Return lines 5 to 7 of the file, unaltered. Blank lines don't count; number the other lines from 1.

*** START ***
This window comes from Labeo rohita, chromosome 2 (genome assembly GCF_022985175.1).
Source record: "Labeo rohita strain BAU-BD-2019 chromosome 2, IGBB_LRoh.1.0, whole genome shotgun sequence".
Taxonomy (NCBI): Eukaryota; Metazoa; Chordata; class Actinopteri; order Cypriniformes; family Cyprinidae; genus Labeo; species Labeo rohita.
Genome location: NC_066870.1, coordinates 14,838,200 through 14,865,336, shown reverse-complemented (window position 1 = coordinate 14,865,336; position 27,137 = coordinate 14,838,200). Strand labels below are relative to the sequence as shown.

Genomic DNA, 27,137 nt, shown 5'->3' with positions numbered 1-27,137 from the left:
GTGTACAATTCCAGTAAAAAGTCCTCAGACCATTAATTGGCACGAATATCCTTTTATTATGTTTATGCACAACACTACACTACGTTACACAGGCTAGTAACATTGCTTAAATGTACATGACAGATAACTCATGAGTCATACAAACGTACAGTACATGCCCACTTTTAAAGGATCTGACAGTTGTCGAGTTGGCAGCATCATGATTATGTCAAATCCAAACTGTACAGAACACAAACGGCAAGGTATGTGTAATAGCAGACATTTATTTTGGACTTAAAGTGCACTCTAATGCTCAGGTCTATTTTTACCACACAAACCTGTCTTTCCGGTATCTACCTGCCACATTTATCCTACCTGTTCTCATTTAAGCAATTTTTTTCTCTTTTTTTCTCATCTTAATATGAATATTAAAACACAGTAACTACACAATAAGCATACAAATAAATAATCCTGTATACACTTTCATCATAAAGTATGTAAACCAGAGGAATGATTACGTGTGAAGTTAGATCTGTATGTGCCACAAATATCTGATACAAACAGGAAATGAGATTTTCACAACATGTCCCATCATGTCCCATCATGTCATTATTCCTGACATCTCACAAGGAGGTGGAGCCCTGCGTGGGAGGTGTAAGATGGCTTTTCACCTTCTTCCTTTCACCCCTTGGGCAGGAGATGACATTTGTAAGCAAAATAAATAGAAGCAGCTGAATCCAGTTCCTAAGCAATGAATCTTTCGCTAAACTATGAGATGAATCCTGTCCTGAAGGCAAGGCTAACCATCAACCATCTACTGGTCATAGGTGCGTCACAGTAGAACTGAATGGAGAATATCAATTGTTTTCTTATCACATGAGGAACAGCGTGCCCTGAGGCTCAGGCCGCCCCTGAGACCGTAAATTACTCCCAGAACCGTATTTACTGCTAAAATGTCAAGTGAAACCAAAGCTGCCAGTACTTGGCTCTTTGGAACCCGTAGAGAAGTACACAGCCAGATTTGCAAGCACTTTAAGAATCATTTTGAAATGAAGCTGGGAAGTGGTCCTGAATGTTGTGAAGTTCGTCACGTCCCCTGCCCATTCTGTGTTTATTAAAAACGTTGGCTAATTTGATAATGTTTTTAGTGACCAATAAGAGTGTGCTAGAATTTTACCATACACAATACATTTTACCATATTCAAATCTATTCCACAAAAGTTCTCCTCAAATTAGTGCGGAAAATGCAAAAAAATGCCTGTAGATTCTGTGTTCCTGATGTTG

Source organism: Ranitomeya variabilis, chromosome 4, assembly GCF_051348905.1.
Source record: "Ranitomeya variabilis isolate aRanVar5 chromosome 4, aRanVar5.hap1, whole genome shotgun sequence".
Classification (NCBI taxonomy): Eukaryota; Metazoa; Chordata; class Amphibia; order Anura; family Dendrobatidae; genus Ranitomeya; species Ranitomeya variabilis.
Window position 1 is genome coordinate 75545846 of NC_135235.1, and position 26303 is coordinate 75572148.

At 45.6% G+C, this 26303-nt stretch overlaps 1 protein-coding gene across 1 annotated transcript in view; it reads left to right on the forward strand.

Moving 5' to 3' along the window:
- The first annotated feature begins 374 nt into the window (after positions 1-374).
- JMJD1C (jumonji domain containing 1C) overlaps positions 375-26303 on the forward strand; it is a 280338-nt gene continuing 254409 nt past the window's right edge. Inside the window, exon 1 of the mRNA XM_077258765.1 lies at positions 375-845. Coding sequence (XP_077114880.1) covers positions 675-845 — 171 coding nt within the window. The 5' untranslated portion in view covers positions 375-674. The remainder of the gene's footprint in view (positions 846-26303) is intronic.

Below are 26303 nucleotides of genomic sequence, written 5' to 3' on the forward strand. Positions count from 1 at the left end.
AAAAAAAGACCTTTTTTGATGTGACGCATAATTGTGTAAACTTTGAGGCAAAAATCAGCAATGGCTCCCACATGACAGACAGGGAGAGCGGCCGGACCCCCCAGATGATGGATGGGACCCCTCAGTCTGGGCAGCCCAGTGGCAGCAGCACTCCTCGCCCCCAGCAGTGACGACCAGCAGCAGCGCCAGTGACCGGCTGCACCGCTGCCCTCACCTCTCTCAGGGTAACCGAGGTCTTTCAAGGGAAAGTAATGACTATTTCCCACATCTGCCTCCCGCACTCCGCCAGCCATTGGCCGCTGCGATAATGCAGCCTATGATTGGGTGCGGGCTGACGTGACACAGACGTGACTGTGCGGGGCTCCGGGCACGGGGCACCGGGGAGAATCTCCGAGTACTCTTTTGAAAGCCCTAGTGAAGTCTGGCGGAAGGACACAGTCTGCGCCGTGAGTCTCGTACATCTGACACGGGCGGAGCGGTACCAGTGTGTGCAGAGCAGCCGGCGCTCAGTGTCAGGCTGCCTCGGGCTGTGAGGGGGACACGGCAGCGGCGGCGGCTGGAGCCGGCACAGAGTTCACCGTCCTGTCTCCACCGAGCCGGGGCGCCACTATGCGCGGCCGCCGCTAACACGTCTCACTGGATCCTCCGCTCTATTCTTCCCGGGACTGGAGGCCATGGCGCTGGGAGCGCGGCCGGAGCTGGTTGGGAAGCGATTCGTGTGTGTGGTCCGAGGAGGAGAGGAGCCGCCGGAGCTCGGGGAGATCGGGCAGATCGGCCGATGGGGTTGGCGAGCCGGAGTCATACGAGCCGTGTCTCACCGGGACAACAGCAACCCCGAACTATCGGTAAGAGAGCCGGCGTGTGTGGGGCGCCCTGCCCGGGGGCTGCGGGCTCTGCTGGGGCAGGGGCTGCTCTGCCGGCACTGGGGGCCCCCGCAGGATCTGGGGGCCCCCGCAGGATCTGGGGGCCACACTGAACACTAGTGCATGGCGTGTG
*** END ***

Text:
Genomic DNA, 27,137 nt, shown 5'->3' with positions numbered 1-27,137 from the left:
GTGTACAATTCCAGTAAAAAGTCCTCAGACCATTAATTGGCACGAATATCCTTTTATTATGTTTATGCACAACACTACACTACGTTACACAGGCTAGTAACATTGCTTAAATGTACATGACAGATAACTCATGAGTCATACAAACGTACAGTACATGCCCACTTTTAAAGGATCTGACAGTTGTCGAGTTGGCAGCATCATGATTATGTCAAATCCAAACTGTACAGAACACAAACGGCAAGGTATGTGTAATAGCAGACATTTATTTTGGACTTAAAGTGCACTCTAATGCTCAGGTCTATTTTTACCACACAAACCTGTCTTTCCGGTATCTACCTGCCACATTTATCCTACCTGTTCTCATTTAAGCAATTTTTTTCTCTTTTTTTCTCATCTTAATATGAATATTAAAACACAGTAACTACACAATAAGCATACAAATAAATAATCCTGTATACACTTTCATCATAAAGTATGTAAACCAGAGGAATGATTACGTGTGAAGTTAGATCTGTATGTGCCACAAATATCTGATACAAACAGGAAATGAGATTTTCACAACATGTCCCATCATGTCCCATCATGTCATTATTCCTGACATCTCACAAGGAGGTGGAGCCCTGCGTGGGAGGTGTAAGATGGCTTTTCACCTTCTTCCTTTCACCCCTTGGGCAGGAGATGACATTTGTAAGCAAAATAAATAGAAGCAGCTGAATCCAGTTCCTAAGCAATGAATCTTTCGCTAAACTATGAGATGAATCCTGTCCTGAAGGCAAGGCTAACCATCAACCATCTACTGGTCATAGGTGCGTCACAGTAGAACTGAATGGAGAATATCAATTGTTTTCTTATCACATGAGGAACAGCGTGCCCTGAGGCTCAGGCCGCCCCTGAGACCGTAAATTACTCCCAGAACCGTATTTACTGCTAAAATGTCAAGTGAAACCAAAGCTGCCAGTACTTGGCTCTTTGGAACCCGTAGAGAAGTACACAGCCAGATTTGCAAGCACTTTAAGAATCATTTTGAAATGAAGCTGGGAAGTGGTCCTGAATGTTGTGAAGTTCGTCACGTCCCCTGCCCATTCTGTGTTTATTAAAAACGTTGGCTAATTTGATAATGTTTTTAGTGACCAATAAGAGTGTGCTAGAATTTTACCATACACAATACATTTTACCATATTCAAATCTATTCCACAAAAGTTCTCCTCAAATTAGTGCGGAAAATGCAAAAAAATGCCTGTAGATTCTGTGTTCCTGATGTTG

Source organism: Ranitomeya variabilis, chromosome 4, assembly GCF_051348905.1.